It's easy to miss the signs of diabetes, especially in the early stages. However, diabetes can become serious when untreated. It is not difficult to manage diabetes, especially Type 2 Diabetes, which can usually be managed through diet and exercise. Type 1 Diabetes requires the person to inject insulin daily and maintain manageable blood sugar levels. If you have the signs of diabetes, it's important to see your medical practitioner for diabetes testing. Making lifestyle changes to manage diabetes is in your best interest for your long term health.
The body, brain and nervous system derive energy from glucose. Glucose, a sugar, enters the bloodstream after food is broken down. The pancreas produces insulin, which carries the glucose where it is needed to supply energy.
In a person with Type 1 Diabetes, the immune system has attacked the healthy pancreas cells, damaging their ability to produce adequate insulin to handle the glucose. In a person with Type 2 Diabetes, the insulin is ineffective, rendering the glucose resistant to insulin. In both cases, there is a buildup of glucose in the blood, resulting in high blood sugar levels. The body's inability to regulate glucose can also result in low blood sugar levels. Either condition causes symptoms ranging from mild to severe, depending on the magnitude of the imbalance.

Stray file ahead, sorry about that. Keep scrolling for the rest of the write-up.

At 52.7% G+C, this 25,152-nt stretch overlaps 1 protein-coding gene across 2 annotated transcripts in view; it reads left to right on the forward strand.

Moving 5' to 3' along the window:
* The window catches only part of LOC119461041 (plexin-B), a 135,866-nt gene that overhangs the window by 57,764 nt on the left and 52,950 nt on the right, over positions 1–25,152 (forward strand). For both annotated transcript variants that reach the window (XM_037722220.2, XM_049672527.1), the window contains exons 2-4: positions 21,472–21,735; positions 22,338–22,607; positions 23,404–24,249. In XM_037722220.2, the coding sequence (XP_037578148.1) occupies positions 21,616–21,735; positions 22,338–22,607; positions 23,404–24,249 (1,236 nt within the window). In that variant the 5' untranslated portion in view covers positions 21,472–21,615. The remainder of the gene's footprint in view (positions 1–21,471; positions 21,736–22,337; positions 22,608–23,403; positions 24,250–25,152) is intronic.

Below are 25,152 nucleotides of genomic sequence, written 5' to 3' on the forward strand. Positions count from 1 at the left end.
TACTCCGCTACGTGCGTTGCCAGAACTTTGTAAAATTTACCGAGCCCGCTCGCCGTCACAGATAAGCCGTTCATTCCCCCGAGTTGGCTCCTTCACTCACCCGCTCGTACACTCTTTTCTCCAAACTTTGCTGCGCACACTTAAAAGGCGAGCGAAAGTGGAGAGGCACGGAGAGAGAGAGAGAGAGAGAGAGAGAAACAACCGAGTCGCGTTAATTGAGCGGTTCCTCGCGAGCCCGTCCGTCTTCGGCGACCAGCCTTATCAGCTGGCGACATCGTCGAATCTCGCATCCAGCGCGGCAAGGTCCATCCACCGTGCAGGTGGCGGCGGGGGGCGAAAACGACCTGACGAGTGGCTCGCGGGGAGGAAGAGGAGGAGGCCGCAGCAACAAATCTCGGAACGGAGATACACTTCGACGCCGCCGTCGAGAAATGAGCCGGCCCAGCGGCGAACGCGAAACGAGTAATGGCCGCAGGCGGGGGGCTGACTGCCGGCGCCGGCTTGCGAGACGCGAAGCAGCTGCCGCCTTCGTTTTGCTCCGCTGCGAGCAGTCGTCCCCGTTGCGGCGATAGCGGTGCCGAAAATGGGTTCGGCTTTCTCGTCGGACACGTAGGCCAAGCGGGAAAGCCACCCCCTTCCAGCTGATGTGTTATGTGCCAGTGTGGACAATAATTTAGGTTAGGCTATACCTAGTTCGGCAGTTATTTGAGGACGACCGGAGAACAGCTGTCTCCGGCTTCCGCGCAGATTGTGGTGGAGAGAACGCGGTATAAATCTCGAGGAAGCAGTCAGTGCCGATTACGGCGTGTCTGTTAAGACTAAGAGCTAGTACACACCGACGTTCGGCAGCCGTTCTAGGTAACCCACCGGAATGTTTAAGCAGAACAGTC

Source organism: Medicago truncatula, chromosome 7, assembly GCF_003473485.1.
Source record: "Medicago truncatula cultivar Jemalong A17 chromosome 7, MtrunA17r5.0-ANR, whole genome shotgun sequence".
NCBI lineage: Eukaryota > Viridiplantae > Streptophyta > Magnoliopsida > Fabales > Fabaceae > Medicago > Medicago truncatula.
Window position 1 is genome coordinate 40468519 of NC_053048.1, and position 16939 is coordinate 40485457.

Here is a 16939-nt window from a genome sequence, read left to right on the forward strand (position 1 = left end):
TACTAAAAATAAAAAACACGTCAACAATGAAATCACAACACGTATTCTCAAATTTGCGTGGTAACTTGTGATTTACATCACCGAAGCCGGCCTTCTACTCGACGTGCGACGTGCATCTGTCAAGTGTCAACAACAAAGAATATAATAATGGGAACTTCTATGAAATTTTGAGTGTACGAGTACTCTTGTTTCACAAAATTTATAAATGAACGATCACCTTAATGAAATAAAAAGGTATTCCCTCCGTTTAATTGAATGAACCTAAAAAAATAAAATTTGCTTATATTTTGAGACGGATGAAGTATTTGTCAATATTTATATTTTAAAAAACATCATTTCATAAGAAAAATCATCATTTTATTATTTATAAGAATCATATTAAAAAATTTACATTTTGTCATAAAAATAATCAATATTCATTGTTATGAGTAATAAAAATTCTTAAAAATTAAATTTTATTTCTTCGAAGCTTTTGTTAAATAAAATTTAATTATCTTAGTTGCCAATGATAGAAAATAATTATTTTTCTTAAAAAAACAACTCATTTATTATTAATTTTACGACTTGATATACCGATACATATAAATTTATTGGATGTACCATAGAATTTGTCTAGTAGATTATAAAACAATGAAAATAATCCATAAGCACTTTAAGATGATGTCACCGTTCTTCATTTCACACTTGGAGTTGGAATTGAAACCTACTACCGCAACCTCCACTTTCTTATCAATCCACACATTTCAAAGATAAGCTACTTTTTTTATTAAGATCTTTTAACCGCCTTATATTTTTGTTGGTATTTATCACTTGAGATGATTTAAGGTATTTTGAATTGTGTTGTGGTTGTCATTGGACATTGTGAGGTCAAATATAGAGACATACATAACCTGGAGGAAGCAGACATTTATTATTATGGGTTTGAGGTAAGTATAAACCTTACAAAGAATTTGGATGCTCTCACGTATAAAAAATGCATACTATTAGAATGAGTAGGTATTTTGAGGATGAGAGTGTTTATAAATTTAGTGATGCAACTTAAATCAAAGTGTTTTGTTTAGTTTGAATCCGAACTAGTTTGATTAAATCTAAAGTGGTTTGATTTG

Early Signs of Type 1 or 2 Diabetes
Additional Signs of Type 2 Diabetes
What to Do
Get an evaluation by your doctor if you exhibit any of the signs of diabetes. If it is found that you do have diabetes, you can learn to manage your glucose levels, avoid the progression of symptoms and live a normal life with some simple lifestyle changes.
The first signs of diabetes often go unrecognized because they are subtle and can be blamed on other causes. Learn what to watch for and why you should see a doctor as soon as possible if you suspect that you have diabetes.
The exact causes of diabetes are unknown, but there are several factors, including weight and genetics, that put some people at a much higher risk of developing this condition.
There are three different types of diabetes. Knowing the difference can help you understand how the body will react, what symptoms to look for and what treatment is needed.